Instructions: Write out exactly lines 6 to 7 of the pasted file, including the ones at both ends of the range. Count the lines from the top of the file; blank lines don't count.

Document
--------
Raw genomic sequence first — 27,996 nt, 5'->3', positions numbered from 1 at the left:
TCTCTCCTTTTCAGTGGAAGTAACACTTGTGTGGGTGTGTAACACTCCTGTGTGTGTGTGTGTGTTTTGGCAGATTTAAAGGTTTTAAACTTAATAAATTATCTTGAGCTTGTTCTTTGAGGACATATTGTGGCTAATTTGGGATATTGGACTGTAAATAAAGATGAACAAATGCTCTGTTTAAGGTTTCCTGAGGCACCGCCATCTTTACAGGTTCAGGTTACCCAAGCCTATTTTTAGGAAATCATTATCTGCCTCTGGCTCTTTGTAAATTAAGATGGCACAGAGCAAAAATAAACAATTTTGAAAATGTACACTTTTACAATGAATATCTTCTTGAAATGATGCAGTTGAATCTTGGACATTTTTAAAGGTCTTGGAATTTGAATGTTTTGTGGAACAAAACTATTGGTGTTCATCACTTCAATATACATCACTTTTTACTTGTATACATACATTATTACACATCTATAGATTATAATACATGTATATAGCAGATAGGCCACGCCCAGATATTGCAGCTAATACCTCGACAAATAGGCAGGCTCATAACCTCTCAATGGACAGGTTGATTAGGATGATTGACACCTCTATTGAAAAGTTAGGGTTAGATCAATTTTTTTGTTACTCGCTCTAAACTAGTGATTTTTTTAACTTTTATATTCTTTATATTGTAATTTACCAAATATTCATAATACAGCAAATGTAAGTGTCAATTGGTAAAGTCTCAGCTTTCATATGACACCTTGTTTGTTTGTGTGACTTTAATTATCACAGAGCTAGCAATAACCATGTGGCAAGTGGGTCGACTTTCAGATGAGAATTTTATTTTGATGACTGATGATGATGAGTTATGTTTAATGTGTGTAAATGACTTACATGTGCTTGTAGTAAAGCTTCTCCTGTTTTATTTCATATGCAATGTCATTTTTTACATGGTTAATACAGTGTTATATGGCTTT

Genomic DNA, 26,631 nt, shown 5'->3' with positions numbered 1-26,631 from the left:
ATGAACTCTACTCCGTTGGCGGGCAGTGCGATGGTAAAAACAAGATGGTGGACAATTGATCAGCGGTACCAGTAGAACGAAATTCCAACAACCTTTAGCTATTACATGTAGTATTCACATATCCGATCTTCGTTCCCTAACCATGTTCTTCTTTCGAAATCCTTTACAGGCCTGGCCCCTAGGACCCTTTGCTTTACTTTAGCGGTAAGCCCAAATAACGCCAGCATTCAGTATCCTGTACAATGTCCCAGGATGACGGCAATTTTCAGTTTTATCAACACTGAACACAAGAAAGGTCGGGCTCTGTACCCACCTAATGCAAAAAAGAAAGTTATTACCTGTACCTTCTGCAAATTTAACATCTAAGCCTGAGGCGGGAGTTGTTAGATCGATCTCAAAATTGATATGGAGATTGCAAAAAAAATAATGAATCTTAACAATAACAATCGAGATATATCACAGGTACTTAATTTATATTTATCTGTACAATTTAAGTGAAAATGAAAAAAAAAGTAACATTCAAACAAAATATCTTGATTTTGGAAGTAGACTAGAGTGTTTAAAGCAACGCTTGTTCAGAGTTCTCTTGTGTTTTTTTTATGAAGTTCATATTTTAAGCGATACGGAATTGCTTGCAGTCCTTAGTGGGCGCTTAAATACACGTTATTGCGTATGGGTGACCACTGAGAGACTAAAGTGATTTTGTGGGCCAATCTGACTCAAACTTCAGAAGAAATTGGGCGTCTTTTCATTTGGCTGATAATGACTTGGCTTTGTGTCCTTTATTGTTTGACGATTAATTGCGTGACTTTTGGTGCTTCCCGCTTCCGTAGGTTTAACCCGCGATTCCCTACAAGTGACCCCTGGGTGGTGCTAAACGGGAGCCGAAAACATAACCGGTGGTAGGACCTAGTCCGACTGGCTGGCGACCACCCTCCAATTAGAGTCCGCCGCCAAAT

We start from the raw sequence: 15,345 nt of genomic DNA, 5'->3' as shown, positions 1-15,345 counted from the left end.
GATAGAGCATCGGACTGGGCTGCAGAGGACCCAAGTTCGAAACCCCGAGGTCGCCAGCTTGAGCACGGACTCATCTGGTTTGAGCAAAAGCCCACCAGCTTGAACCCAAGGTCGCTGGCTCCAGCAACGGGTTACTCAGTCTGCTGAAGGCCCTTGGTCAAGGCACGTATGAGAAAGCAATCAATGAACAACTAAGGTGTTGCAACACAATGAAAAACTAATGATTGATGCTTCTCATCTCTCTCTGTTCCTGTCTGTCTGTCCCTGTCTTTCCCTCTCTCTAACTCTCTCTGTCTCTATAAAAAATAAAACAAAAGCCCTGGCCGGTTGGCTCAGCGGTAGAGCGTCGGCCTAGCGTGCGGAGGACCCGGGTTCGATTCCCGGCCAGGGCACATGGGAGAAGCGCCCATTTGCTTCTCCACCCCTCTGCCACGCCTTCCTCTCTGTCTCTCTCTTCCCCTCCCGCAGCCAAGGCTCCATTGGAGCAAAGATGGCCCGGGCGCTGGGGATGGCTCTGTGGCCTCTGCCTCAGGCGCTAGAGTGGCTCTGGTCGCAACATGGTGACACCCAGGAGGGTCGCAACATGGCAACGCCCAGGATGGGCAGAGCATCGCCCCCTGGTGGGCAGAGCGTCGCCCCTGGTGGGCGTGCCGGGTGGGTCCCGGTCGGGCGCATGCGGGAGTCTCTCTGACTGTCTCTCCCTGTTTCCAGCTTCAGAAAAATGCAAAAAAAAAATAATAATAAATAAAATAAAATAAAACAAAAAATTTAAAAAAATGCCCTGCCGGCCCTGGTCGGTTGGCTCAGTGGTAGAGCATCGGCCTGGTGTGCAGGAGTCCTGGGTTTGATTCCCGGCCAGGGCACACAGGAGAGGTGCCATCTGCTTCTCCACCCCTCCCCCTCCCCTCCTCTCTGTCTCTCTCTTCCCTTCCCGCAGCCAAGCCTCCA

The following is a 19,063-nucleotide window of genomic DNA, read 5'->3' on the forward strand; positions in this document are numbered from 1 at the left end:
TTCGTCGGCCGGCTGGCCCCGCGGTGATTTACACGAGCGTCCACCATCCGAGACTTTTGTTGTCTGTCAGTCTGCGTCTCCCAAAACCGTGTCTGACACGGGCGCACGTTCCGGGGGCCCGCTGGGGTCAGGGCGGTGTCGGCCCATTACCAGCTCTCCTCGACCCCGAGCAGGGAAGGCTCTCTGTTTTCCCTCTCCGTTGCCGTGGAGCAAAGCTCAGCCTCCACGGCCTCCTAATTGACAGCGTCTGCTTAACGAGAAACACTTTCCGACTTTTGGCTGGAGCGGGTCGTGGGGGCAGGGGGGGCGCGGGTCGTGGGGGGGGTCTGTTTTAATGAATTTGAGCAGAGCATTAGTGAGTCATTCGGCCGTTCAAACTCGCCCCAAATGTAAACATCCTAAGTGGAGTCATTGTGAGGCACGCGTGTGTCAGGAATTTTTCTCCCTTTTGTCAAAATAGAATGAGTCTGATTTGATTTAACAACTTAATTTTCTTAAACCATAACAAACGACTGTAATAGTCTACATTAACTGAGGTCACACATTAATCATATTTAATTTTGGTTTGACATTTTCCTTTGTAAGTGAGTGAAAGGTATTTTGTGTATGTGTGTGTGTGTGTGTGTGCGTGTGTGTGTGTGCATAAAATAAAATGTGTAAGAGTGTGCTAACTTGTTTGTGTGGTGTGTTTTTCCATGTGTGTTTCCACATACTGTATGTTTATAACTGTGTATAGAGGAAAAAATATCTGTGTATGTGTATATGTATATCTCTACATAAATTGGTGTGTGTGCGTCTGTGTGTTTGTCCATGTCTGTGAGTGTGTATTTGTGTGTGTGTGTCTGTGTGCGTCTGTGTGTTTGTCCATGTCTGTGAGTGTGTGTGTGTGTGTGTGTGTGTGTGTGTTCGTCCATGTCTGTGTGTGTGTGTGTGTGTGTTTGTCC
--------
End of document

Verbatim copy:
GATAGAGCATCGGACTGGGCTGCAGAGGACCCAAGTTCGAAACCCCGAGGTCGCCAGCTTGAGCACGGACTCATCTGGTTTGAGCAAAAGCCCACCAGCTTGAACCCAAGGTCGCTGGCTCCAGCAACGGGTTACTCAGTCTGCTGAAGGCCCTTGGTCAAGGCACGTATGAGAAAGCAATCAATGAACAACTAAGGTGTTGCAACACAATGAAAAACTAATGATTGATGCTTCTCATCTCTCTCTGTTCCTGTCTGTCTGTCCCTGTCTTTCCCTCTCTCTAACTCTCTCTGTCTCTATAAAAAATAAAACAAAAGCCCTGGCCGGTTGGCTCAGCGGTAGAGCGTCGGCCTAGCGTGCGGAGGACCCGGGTTCGATTCCCGGCCAGGGCACATGGGAGAAGCGCCCATTTGCTTCTCCACCCCTCTGCCACGCCTTCCTCTCTGTCTCTCTCTTCCCCTCCCGCAGCCAAGGCTCCATTGGAGCAAAGATGGCCCGGGCGCTGGGGATGGCTCTGTGGCCTCTGCCTCAGGCGCTAGAGTGGCTCTGGTCGCAACATGGTGACACCCAGGAGGGTCGCAACATGGCAACGCCCAGGATGGGCAGAGCATCGCCCCCTGGTGGGCAGAGCGTCGCCCCTGGTGGGCGTGCCGGGTGGGTCCCGGTCGGGCGCATGCGGGAGTCTCTCTGACTGTCTCTCCCTGTTTCCAGCTTCAGAAAAATGCAAAAAAAAAATAATAATAAATAAAATAAAATAAAACAAAAAATTTAAAAAAATGCCCTGCCGGCCCTGGTCGGTTGGCTCAGTGGTAGAGCATCGGCCTGGTGTGCAGGAGTCCTGGGTTTGATTCCCGGCCAGGGCACACAGGAGAGGTGCCATCTGCTTCTCCACCCCTCCCCCTCCCCTCCTCTCTGTCTCTCTCTTCCCTTCCCGCAGCCAAGCCTCCA

The following is a 19,063-nucleotide window of genomic DNA, read 5'->3' on the forward strand; positions in this document are numbered from 1 at the left end: